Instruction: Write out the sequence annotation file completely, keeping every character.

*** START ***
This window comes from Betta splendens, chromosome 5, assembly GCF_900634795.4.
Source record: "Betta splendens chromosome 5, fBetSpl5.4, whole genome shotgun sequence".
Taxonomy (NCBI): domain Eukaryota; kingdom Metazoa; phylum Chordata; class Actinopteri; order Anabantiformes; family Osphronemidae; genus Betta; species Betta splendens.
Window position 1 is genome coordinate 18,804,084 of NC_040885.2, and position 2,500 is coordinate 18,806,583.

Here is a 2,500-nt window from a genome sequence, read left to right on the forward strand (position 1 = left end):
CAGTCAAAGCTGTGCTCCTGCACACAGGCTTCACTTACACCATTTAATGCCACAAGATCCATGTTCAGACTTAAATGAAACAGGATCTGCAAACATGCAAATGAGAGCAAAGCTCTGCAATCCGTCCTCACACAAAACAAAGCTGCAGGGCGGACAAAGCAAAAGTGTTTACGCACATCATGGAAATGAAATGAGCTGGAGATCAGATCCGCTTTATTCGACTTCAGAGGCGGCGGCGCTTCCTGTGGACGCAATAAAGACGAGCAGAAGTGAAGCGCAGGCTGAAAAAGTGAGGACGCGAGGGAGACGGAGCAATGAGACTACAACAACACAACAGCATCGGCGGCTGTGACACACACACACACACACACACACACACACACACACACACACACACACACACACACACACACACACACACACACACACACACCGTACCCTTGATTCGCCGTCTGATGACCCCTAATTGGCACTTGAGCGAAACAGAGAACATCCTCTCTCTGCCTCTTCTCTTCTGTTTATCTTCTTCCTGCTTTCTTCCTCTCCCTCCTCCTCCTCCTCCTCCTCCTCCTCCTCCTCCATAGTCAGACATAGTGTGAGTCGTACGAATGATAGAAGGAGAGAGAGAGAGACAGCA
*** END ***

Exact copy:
This window comes from Betta splendens, chromosome 5, assembly GCF_900634795.4.
Source record: "Betta splendens chromosome 5, fBetSpl5.4, whole genome shotgun sequence".
Taxonomy (NCBI): domain Eukaryota; kingdom Metazoa; phylum Chordata; class Actinopteri; order Anabantiformes; family Osphronemidae; genus Betta; species Betta splendens.
Window position 1 is genome coordinate 18,804,084 of NC_040885.2, and position 2,500 is coordinate 18,806,583.

Here is a 2,500-nt window from a genome sequence, read left to right on the forward strand (position 1 = left end):
CAGTCAAAGCTGTGCTCCTGCACACAGGCTTCACTTACACCATTTAATGCCACAAGATCCATGTTCAGACTTAAATGAAACAGGATCTGCAAACATGCAAATGAGAGCAAAGCTCTGCAATCCGTCCTCACACAAAACAAAGCTGCAGGGCGGACAAAGCAAAAGTGTTTACGCACATCATGGAAATGAAATGAGCTGGAGATCAGATCCGCTTTATTCGACTTCAGAGGCGGCGGCGCTTCCTGTGGACGCAATAAAGACGAGCAGAAGTGAAGCGCAGGCTGAAAAAGTGAGGACGCGAGGGAGACGGAGCAATGAGACTACAACAACACAACAGCATCGGCGGCTGTGACACACACACACACACACACACACACACACACACACACACACACACACACACACACACACACACACACACACACACACACACCGTACCCTTGATTCGCCGTCTGATGACCCCTAATTGGCACTTGAGCGAAACAGAGAACATCCTCTCTCTGCCTCTTCTCTTCTGTTTATCTTCTTCCTGCTTTCTTCCTCTCCCTCCTCCTCCTCCTCCTCCTCCTCCTCCTCCTCCATAGTCAGACATAGTGTGAGTCGTACGAATGATAGAAGGAGAGAGAGAGAGACAGCA